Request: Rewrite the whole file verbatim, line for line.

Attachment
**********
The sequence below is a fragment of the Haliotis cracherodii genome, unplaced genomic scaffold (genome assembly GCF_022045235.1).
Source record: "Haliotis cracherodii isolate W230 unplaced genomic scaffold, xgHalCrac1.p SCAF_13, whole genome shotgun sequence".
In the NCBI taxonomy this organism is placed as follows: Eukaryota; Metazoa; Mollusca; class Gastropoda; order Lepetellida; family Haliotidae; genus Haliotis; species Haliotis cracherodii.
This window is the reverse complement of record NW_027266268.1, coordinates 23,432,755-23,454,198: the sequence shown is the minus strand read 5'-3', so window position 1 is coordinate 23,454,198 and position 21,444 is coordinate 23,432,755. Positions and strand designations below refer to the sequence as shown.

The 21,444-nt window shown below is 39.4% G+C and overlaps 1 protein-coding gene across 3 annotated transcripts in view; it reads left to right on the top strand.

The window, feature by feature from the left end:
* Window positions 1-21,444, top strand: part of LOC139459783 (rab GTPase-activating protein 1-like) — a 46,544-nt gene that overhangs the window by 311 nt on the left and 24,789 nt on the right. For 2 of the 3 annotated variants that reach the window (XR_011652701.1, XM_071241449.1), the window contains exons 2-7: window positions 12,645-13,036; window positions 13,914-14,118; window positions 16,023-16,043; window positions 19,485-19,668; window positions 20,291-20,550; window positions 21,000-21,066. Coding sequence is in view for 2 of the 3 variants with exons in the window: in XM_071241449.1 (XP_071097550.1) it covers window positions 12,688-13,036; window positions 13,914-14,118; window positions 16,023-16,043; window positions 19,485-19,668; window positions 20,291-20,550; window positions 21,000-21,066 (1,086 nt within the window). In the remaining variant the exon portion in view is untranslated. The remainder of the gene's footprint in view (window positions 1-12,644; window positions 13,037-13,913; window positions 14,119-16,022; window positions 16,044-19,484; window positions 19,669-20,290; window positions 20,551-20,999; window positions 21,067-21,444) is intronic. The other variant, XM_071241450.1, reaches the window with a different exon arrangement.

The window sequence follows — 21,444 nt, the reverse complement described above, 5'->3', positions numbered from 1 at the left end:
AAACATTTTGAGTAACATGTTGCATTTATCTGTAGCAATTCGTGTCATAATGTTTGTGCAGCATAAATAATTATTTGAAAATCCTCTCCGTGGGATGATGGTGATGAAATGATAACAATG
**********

The sequence below is a fragment of the Haliotis cracherodii genome, unplaced genomic scaffold (genome assembly GCF_022045235.1).
Source record: "Haliotis cracherodii isolate W230 unplaced genomic scaffold, xgHalCrac1.p SCAF_13, whole genome shotgun sequence".
In the NCBI taxonomy this organism is placed as follows: Eukaryota; Metazoa; Mollusca; class Gastropoda; order Lepetellida; family Haliotidae; genus Haliotis; species Haliotis cracherodii.
This window is the reverse complement of record NW_027266268.1, coordinates 23,432,755-23,454,198: the sequence shown is the minus strand read 5'-3', so window position 1 is coordinate 23,454,198 and position 21,444 is coordinate 23,432,755. Positions and strand designations below refer to the sequence as shown.

The 21,444-nt window shown below is 39.4% G+C and overlaps 1 protein-coding gene across 3 annotated transcripts in view; it reads left to right on the top strand.

The window, feature by feature from the left end:
* Window positions 1-21,444, top strand: part of LOC139459783 (rab GTPase-activating protein 1-like) — a 46,544-nt gene that overhangs the window by 311 nt on the left and 24,789 nt on the right. For 2 of the 3 annotated variants that reach the window (XR_011652701.1, XM_071241449.1), the window contains exons 2-7: window positions 12,645-13,036; window positions 13,914-14,118; window positions 16,023-16,043; window positions 19,485-19,668; window positions 20,291-20,550; window positions 21,000-21,066. Coding sequence is in view for 2 of the 3 variants with exons in the window: in XM_071241449.1 (XP_071097550.1) it covers window positions 12,688-13,036; window positions 13,914-14,118; window positions 16,023-16,043; window positions 19,485-19,668; window positions 20,291-20,550; window positions 21,000-21,066 (1,086 nt within the window). In the remaining variant the exon portion in view is untranslated. The remainder of the gene's footprint in view (window positions 1-12,644; window positions 13,037-13,913; window positions 14,119-16,022; window positions 16,044-19,484; window positions 19,669-20,290; window positions 20,551-20,999; window positions 21,067-21,444) is intronic. The other variant, XM_071241450.1, reaches the window with a different exon arrangement.

The window sequence follows — 21,444 nt, the reverse complement described above, 5'->3', positions numbered from 1 at the left end:
AAACATTTTGAGTAACATGTTGCATTTATCTGTAGCAATTCGTGTCATAATGTTTGTGCAGCATAAATAATTATTTGAAAATCCTCTCCGTGGGATGATGGTGATGAAATGATAACAATG